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Ẹ́bị́rị́bá, an Ìgbò-speaking community with links to Cuban Abakuá

By blessingadmin on April, 22 2019

Views: 4117

Ẹ́bị́rị́bá (colonial spelling ‘Ábíríbá’) is an Ìgbò-speaking community in Abia State, southeastern Nigeria, known by locals as “small London.” The nickname derives from Ẹ́bị́rị́bá’s centuries-old tradition of traders, who brought wealth home to build elaborate homes when possible, and who value western education, as well as their indigenous traditions. The Ẹ́bị́rị́bá traders who worked along the Cross River and into Cameroon created a guild called “Ábíríbá Umong.” This guild owns Ékpè in Ẹ́bị́rị́bá, and they are represented by an Ékpè canoe.

Ekpe Canoe

Ẹ́bị́rị́bá migration narratives claim that Ùmọ́ọ̀n community on the Cross River was their residence in the distant past. But from the 1700s, those Ẹ́bị́rị́bá who worked along the Cross River referred to the entire region as "Umong", since Ùmọ́ọ̀n island on the river was a direct link to the Calabar port. Ẹ́bị́rị́bá historian Ijekpa Kalu Ijekpa wrote: 

"With Umon as a beachhead, Abiriba smithery and enterprise gained entry into Efik land. It was extended as well to all the important commercial centers in Ibibio, Annang, Eket as well as the inland port of the Ekois and other sub tribes of the Upper Cross River. Because of this, the Abiriba traders in this region became known as Abiriba Umon or the Abiribas of Umon region or better still, as the Abiriba of the River towns (Abiriba Mba mini)." (Kalu Ijekpa 2007: 120). 

As Kalu Ijekpa indicates, Ùmọ́ọ̀n culture has become important in Ẹ́bị́rị́bá, as shown by the name of the canoe mask illustrated above. Independently, Ùmọ́ọ̀n influence also reached Cuba where in Havana, an Abakuá lodge is called “Apapa Umon” (Cabrera 1988: 63).
            The artistic heritage of Ùmọ́ọ̀n Ékpè masks is clearly reflected in an 1800s Cuban Abakua performance, on the one hand, and in that of Ẹ́bị́rị́bá on the other, in contrast to other Ékpè masks elsewhere in the Cross River region. The visual similarity is also accompanied by a ritual one: the Ùmọ́ọ̀n, Ẹ́bị́rị́bá, and Cuban Ékpè masks (as in the images above) may touch their knees to the ground, while in Calabar, an Ékpè mask that did this would be fined.
            To understand these historic links, Miller traveled to Ẹ́bị́rị́bá several times at the invitation of community members, who have family ties with Calabar, Ugep and Arochukwu, where their ancestors were blacksmiths and traders, participating in the infamous commerce with European merchants of slaves and other commodities.Beaded chewing-stick bag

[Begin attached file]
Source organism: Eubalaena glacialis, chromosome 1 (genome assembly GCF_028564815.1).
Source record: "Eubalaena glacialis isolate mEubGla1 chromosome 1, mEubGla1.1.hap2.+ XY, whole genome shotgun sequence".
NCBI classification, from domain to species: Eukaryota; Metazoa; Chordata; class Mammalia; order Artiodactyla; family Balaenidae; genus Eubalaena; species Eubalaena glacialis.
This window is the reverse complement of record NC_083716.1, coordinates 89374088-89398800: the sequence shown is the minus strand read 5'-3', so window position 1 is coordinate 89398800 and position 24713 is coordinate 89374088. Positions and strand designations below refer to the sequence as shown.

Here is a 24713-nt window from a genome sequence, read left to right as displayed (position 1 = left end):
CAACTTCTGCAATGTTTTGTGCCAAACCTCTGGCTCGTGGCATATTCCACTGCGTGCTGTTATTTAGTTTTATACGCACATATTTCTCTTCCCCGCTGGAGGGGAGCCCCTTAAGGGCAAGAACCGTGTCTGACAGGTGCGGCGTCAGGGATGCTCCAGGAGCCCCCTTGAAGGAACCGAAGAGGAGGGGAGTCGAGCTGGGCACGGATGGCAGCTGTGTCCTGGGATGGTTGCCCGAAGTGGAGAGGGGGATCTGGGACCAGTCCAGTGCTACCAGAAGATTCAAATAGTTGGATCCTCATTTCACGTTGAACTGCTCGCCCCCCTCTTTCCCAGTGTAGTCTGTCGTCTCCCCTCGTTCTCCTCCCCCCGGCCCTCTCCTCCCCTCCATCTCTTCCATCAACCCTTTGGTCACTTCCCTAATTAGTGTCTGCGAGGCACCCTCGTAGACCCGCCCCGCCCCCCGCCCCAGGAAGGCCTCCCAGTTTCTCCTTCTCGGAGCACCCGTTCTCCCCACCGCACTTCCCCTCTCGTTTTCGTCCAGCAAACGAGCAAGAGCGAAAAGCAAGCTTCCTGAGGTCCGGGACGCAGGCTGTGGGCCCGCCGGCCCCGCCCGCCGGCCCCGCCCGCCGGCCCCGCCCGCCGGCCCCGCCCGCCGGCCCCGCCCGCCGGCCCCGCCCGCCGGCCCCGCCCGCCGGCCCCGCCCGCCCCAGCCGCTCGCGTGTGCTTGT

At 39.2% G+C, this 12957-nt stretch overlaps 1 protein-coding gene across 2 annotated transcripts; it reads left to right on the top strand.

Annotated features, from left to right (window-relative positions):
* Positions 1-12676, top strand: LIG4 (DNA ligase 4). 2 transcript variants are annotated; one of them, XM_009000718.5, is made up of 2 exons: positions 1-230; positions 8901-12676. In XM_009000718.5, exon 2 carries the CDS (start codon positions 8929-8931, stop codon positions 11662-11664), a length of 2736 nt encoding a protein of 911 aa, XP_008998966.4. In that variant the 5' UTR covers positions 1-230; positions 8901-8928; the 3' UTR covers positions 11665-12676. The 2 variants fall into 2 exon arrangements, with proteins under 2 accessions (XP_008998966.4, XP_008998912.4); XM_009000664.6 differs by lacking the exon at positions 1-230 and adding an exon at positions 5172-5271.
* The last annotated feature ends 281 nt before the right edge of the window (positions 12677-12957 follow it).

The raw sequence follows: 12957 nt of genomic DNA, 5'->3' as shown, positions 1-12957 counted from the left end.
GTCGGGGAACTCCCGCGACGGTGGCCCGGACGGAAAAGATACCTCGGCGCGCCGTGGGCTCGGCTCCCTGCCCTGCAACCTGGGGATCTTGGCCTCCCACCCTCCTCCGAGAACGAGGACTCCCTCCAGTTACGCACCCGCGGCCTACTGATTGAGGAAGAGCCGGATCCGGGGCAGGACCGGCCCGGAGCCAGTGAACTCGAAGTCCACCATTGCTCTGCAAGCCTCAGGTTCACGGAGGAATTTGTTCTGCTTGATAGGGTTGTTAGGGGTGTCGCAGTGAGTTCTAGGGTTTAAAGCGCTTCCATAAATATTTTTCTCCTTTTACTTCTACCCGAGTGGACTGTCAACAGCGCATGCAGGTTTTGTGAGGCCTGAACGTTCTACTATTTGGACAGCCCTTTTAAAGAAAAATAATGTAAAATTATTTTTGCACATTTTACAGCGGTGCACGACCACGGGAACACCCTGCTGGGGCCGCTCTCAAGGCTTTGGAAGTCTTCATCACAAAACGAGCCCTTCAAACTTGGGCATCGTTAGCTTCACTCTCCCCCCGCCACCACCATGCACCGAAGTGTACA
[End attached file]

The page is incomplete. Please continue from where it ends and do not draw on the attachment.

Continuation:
Ítù Éyè Annual Ceremony

Ẹ́bị́rị́bá community leaders are admirable for their love of heritage, commerce and education. Every July, Ẹ́bị́rị́bá community holds a ceremony called Ítù Éyè, meaning “to pronounce the laws” (Ítù ‘to pronounce’; éyè ‘taboo’). This rite is performed by the Enachioken, the Eze or ruler of Ẹ́bị́rị́bá, with the assistance of the Chief of Ihungwu (a village in Ameke) and the Chief of Amaogudu, representatives of Ẹ́bị́rị́bá’s three major quarters: Ameke, Agboji and Amaogudu.

Sign for the Ítù Éyè gazebo used annually to pronounce community laws. I. Miller photo, 2016

This gazebo was created by an age-grade, an example of the system that organizes youth into lifetime comradeship, encouraging each other to excel through healthy competition. This sign reads:
“1964. Obu Itu Eye at Amuku Ábíríbá. Erected by Akanu Age Grade (Uke Ji Agbala Ndikon Na Ndinvom) Ábíríbá, in commemoration of their celebration of Uche Festival in 1964 at the age of 54 years during the reign of the Paramount Chief Ikpe Mba 1, Eze Otisi of Ábíríbá, Chief Ibe Agu of Aboji, Ngdieke of Amogudu.”
The Ítù Éyè gazebo in Ameke square, next to the Enachioken’s palace. I. Miller photo, 2016

Before Ítù Éyè is done publicly, the Chief of Agboji, the Chief of Amogudu and the Enachioken meet to decide what laws are to be made, what laws are to be abolished, in addition to the bylaws regarding public health and works, agricultural production and holidays made by the seventeen village heads of Ẹ́bị́rị́bá. Each of the seventeen villages of Ẹ́bị́rị́bá have an Ékpè hall, often decorated with representative sculptures.